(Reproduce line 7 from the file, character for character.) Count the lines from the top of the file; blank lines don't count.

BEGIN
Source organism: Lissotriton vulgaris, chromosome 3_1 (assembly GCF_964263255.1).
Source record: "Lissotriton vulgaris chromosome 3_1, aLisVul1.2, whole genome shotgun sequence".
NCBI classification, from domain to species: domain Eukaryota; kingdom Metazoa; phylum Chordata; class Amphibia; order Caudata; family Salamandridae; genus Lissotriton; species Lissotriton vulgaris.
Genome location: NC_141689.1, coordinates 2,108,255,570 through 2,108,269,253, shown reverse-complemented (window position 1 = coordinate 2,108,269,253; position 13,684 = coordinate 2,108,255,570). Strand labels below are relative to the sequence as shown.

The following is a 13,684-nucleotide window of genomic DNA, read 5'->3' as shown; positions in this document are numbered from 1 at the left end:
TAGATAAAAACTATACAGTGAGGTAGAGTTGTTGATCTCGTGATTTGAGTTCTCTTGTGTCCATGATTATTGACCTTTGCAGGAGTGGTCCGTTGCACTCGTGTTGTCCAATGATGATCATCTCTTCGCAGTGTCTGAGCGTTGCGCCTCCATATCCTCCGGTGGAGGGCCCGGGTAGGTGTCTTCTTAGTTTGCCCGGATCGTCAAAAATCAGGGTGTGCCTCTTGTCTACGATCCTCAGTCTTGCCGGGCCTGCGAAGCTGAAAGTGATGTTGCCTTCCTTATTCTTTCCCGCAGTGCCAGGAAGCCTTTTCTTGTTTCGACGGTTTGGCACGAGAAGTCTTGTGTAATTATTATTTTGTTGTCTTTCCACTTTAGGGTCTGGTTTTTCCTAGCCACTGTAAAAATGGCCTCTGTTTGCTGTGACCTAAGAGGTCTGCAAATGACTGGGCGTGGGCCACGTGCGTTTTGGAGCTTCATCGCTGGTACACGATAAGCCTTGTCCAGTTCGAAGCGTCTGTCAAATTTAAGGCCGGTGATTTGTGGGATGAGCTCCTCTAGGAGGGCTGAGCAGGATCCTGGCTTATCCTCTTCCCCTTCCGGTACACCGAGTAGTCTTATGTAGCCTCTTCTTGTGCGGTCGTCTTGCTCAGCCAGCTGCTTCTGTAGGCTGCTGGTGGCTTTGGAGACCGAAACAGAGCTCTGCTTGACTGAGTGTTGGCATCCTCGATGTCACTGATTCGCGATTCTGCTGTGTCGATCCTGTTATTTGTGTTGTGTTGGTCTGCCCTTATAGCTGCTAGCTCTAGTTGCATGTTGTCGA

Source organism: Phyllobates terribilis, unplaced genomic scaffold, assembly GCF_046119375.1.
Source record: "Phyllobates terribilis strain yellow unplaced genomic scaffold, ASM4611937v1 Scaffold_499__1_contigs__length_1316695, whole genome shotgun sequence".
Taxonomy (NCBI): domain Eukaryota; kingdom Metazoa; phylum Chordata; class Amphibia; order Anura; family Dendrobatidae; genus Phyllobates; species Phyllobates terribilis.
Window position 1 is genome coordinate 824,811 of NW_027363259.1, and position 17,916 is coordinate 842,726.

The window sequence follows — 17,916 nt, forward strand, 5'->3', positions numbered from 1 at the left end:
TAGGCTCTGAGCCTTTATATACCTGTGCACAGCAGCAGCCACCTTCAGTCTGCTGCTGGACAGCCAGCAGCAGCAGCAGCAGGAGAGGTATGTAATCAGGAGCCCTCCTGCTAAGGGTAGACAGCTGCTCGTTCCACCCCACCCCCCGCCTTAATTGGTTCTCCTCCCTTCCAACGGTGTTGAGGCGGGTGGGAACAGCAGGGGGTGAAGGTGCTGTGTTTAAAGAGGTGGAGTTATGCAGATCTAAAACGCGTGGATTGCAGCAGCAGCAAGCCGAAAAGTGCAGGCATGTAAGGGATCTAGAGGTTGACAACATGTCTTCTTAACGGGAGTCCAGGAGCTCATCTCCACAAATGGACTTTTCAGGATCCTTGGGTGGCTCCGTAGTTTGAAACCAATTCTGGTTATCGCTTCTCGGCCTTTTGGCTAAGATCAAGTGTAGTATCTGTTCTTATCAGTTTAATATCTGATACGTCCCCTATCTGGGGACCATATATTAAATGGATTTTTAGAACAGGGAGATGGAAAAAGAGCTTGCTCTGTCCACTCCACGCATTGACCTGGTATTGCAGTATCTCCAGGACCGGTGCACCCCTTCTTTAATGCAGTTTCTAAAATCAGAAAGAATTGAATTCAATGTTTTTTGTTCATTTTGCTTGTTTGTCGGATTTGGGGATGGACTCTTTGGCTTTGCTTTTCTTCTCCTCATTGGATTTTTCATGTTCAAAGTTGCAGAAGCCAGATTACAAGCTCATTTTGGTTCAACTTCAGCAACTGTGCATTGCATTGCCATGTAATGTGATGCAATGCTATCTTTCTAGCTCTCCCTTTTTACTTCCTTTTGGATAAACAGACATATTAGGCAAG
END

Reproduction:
Source organism: Phyllobates terribilis, unplaced genomic scaffold, assembly GCF_046119375.1.